In a Construction Accident
Falls are one of the most frequently occurring accidents in the construction industry. Construction companies owe a duty of care to make construction sites and conditions as safe as possible.
What Happens in a Spinal Cord Injury?
The spinal cord is a set of nerves running along the spine and surrounded by vertebra and blood vessels. The spinal cord nerves transmit information from the brain to the rest of the body. An SCI results from direct trauma, either to the nerves themselves or to the bones, soft tissues, and blood vessels that surround the spinal cord. If these latter three receive direct trauma, it can injure the spinal cord. The spinal cord can be bruised, torn, or severed in an SCI.
These injuries can cause the following conditions.
- Spinal contusions/nerve damage: In these SCIs, the spinal cord is bruised or damage done to the nerves. These are the most common SCIs. Although the symptoms can be significantly painful, they resolve fairly quickly as the spinal cord heals.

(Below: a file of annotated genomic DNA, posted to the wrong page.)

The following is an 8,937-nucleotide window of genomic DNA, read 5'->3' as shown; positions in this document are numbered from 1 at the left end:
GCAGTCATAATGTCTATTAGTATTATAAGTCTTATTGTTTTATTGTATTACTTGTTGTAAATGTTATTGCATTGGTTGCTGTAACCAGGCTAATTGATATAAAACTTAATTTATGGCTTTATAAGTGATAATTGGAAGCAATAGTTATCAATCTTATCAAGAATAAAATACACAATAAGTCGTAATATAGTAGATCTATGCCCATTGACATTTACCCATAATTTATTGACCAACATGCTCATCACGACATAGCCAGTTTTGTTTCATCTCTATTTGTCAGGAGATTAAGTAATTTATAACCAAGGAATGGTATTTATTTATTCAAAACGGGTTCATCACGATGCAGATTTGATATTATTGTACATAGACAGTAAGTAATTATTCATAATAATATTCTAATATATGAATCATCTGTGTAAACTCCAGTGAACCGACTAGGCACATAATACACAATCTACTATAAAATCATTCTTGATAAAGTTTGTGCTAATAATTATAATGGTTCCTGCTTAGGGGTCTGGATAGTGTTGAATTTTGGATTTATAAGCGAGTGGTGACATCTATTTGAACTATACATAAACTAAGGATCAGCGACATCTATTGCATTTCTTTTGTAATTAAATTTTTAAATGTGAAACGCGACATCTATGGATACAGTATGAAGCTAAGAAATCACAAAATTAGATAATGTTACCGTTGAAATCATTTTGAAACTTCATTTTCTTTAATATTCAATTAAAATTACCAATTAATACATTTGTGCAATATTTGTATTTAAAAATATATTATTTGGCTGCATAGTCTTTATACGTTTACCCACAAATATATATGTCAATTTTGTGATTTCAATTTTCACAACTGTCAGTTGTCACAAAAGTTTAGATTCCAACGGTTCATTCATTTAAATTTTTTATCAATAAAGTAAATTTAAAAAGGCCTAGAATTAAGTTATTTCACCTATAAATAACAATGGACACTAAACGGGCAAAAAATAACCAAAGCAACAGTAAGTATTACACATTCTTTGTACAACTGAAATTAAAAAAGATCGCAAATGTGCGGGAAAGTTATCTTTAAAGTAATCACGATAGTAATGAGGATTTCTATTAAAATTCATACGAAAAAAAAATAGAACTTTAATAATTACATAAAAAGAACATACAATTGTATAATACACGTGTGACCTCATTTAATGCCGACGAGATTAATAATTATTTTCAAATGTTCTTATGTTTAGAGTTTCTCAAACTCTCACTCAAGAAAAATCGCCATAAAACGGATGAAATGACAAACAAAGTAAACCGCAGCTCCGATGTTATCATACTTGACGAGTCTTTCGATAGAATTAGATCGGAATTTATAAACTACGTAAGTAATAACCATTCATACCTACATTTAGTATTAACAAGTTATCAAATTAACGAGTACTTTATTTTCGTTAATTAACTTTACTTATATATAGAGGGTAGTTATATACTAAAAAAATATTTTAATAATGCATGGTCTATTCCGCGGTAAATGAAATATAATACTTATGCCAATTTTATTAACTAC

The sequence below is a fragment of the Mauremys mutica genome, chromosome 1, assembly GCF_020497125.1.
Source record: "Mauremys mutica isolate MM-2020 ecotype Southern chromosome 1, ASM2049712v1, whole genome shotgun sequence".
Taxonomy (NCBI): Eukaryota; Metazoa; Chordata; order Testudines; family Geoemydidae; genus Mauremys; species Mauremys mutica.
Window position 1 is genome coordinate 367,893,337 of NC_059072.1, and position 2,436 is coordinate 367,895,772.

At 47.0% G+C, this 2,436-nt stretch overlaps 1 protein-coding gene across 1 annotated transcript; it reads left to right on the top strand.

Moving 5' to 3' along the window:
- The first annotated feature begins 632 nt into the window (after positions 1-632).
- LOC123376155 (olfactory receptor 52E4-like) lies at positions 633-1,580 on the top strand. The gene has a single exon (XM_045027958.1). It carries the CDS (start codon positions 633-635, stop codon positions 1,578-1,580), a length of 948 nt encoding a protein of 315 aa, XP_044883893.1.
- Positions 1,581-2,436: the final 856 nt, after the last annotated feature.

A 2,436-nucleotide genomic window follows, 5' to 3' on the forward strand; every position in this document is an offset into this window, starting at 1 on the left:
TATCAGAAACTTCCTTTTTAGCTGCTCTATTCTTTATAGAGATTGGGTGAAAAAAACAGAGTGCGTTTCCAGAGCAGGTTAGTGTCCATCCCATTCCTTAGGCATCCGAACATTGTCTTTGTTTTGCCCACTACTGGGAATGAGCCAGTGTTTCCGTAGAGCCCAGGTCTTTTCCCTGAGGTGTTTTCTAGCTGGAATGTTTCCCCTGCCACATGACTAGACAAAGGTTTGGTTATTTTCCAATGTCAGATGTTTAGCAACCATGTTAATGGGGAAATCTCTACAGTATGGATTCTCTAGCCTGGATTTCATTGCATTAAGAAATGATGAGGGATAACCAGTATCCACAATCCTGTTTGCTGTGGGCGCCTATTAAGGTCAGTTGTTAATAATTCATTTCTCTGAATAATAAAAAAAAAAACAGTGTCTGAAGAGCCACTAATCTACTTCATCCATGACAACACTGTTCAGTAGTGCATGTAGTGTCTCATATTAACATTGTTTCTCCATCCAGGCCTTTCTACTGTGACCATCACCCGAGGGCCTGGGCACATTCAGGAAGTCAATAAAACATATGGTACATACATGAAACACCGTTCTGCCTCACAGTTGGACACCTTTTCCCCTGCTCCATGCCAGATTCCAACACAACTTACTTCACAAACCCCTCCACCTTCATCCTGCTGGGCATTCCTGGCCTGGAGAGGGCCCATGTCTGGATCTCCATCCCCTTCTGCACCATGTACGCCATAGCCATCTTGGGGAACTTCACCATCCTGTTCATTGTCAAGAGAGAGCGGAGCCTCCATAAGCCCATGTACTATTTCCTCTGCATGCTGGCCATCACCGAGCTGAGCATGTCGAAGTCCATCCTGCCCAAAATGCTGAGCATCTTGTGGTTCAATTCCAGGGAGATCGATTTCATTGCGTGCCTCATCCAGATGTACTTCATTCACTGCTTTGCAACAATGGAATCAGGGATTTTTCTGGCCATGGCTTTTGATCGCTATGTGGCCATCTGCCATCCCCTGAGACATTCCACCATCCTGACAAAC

- Incomplete spinal cord injuries: These SCIs result in some limitation of movement. There are five categories of injury
- Anterior cord symptom
- Central cord syndrome
- Posterior cord syndrome
- Brown Sequard syndrome
- Cauda equine lesion
- Complete spinal cord injuries: These cause total paraplegia, in which the person has no motor or nerve function, as well as complete loss of sensation and movement. This is, clearly, the more comprehensive SCI, with the greatest impact on a person’s life.
All these types of SCIs can result in one or more of the following symptoms.
- Loss of bowel or bladder control
- Loss of or altered sensation, including the ability to feel heat, cold and touch
- Pain or an intense stinging sensation caused by damage to the nerve fibers in your spinal cord